Duty of Disclosure


Under the Insurance Contracts Act 1984 you have a Duty of Disclosure (Duty).  A different Duty applies depending on the type of insurance contract i.e. contracts predominately used for personal, domestic or household use (“consumer contracts”) or other non-consumer contracts (e.g. commercial / business use policies). As a general guide, we have provided the below information to highlight the nature of these different duties however please read the PDS/Policy wording for the applicable Duty and if you are not sure, please ask your broker. 

Policies for personal, domestic or household use

Consumer contracts e.g. motor, home building and contents, travel, sickness & accident, consumer credit

You have a duty to take reasonable care not to make a misrepresentation to the insurer, before you enter the policy as well as before you renew, extend, vary or reinstate the policy.  Before you do these things, you may be asked questions, the answers to which the insurer will use in deciding whether to insure you, or anyone else to be insured under the policy, and on what terms. You must answer these questions truthfully, accurately and completely.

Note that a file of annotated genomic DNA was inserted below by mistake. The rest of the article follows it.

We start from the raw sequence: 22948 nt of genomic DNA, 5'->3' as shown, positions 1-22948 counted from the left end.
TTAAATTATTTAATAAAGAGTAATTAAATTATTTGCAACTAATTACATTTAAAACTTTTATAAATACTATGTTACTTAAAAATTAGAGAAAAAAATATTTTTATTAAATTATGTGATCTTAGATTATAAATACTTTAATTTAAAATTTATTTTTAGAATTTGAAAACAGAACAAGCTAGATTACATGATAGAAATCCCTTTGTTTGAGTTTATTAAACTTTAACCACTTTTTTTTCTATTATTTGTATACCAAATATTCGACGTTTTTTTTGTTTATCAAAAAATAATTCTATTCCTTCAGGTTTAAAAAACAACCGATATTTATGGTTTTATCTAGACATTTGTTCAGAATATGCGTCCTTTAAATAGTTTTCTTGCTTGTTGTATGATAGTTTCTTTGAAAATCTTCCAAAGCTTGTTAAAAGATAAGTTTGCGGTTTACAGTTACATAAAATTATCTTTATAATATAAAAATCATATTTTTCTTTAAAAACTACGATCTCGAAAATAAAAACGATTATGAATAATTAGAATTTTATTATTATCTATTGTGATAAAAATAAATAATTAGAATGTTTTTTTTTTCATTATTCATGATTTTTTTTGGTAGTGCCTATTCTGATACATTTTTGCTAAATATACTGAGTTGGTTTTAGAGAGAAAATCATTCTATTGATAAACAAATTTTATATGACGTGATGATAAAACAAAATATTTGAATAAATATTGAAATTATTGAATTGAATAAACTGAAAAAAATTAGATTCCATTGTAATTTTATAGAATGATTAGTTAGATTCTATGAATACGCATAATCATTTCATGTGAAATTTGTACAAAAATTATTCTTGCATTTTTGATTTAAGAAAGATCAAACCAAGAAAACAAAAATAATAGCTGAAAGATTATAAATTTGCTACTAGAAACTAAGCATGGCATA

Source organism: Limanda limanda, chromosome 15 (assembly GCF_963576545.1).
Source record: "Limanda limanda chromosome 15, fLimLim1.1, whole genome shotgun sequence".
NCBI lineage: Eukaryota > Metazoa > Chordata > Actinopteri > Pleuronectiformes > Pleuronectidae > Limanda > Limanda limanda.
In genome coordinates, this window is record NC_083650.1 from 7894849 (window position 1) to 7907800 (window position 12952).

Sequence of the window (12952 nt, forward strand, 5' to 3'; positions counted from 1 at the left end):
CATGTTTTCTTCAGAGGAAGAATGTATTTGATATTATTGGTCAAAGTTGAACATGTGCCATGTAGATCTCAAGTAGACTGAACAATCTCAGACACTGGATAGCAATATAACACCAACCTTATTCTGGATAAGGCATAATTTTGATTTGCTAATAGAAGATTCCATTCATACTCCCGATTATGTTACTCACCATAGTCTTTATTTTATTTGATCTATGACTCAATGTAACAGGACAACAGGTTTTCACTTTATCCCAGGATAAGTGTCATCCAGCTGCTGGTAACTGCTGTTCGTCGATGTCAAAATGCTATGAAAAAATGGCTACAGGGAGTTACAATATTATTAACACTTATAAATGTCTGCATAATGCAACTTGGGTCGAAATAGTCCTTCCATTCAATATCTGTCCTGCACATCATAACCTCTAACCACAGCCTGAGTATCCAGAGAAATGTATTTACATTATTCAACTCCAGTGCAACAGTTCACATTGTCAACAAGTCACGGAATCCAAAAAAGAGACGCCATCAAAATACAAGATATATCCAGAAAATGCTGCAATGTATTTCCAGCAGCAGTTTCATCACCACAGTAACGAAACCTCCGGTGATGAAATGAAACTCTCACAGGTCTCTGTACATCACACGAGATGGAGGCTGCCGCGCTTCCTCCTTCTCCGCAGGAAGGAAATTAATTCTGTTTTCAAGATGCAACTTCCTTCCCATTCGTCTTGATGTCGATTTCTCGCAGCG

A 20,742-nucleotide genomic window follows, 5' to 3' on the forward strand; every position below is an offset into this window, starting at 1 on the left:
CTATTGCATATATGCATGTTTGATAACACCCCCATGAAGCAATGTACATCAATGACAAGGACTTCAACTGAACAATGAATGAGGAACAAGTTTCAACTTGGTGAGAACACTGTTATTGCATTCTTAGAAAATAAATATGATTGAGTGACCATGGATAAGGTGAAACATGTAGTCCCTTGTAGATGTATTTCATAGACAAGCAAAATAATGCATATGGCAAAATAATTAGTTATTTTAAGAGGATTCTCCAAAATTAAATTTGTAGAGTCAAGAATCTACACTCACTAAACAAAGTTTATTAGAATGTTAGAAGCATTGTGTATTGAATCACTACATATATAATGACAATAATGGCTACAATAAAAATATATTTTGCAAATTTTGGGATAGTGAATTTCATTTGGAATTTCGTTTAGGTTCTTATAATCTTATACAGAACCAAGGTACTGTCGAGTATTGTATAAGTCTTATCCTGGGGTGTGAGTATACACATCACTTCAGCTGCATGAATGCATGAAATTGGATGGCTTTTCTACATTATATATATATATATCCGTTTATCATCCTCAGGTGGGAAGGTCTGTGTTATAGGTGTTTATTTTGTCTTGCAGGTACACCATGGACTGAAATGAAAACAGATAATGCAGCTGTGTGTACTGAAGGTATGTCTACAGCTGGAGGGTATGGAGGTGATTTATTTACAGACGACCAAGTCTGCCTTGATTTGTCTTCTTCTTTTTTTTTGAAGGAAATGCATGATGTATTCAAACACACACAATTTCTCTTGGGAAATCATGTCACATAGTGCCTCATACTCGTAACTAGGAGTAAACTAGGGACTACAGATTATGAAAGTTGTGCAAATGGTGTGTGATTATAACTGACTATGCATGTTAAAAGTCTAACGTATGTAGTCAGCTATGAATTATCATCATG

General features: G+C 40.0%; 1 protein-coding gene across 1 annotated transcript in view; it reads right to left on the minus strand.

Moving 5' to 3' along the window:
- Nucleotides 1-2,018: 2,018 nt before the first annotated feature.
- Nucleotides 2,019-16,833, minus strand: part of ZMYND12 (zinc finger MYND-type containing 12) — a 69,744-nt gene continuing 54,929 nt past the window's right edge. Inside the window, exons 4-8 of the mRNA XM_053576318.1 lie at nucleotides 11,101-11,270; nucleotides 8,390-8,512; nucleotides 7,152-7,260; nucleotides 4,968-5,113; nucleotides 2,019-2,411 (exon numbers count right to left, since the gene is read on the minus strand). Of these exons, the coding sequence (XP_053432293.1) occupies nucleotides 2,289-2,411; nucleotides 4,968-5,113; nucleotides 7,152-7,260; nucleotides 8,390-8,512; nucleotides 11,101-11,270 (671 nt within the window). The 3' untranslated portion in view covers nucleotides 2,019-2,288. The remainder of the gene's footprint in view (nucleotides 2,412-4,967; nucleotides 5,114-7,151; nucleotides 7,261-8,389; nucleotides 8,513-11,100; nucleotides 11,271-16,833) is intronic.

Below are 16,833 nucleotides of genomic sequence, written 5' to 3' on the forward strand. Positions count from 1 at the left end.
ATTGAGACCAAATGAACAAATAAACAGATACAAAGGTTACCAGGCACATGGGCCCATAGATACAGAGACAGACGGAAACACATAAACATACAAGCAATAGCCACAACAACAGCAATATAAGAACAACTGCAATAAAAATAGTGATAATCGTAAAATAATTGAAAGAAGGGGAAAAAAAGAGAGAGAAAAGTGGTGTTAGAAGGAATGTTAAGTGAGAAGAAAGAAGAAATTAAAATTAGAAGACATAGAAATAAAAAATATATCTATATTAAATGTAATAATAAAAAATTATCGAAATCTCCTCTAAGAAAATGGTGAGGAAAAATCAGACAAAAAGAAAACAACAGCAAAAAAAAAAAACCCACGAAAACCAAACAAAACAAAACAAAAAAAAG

All other insurances

Non-consumer contracts e.g. policies for use in a business 

Before you enter an insurance contract, you have a duty to tell the insurer anything that you know, or could reasonably be expected to know, may affect their decision to insure you and on what terms. You have this duty until the insurer agrees to insure you. You have the same duty before you renew, extend, vary or reinstate any insurance contract.

You do not need to tell the insurer anything that:

·         reduces the risk they insure you for; or

·         is common knowledge; or

·         they know or should know as an insurer; or

·         they waive your duty to tell them about.

Important for all insurance contracts

If you do not tell the insurer something you are required to, they may cancel your contract or reduce the amount they will pay you if you make a claim, or both. If your failure to tell them is fraudulent, they may refuse to pay a claim and treat the contract as if it never existed.